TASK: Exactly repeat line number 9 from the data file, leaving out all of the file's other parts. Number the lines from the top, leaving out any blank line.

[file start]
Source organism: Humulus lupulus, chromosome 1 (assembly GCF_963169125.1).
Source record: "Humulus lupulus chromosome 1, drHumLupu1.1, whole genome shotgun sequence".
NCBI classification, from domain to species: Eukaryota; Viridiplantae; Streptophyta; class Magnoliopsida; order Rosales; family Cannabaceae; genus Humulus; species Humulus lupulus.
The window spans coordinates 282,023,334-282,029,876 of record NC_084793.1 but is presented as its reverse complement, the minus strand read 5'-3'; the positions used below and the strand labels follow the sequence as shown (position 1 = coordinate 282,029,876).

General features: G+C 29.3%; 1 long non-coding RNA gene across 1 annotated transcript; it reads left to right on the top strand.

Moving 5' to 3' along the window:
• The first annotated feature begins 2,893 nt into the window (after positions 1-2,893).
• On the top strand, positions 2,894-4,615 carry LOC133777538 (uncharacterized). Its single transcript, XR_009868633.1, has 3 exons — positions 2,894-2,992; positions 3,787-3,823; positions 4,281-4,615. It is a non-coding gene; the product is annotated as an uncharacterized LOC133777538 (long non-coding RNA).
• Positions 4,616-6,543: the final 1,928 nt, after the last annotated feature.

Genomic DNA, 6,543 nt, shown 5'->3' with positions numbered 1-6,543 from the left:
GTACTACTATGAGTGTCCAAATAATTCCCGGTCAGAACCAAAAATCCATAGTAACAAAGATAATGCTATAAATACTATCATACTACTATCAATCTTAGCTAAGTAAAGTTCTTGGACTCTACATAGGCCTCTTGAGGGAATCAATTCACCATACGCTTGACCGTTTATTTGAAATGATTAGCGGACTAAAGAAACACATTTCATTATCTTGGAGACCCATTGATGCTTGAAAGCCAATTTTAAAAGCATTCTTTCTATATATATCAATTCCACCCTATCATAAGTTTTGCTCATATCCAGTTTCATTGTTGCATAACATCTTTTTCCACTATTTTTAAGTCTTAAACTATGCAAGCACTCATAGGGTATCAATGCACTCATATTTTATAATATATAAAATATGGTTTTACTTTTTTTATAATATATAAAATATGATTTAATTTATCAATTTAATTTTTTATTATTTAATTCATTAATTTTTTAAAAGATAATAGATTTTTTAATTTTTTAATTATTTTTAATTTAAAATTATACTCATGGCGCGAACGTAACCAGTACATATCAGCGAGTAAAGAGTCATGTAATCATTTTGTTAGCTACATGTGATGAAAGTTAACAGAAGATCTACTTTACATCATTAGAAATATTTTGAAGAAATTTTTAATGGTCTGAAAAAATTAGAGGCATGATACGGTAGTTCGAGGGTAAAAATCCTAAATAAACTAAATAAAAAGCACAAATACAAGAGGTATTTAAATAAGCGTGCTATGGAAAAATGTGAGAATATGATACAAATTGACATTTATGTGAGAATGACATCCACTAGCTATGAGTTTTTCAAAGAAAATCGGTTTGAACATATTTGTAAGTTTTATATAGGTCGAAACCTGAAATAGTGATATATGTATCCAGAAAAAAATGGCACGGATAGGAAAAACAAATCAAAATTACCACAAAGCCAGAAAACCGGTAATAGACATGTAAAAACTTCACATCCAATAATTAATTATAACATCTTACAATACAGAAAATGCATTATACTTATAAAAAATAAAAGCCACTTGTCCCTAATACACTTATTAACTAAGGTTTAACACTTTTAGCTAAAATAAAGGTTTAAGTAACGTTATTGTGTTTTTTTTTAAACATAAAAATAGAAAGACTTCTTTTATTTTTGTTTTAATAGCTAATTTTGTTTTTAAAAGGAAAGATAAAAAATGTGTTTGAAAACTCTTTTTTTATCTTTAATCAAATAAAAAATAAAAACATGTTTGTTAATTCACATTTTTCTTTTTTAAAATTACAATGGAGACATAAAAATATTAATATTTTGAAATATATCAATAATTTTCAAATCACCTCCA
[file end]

• Positions 4,616-6,543: the final 1,928 nt, after the last annotated feature.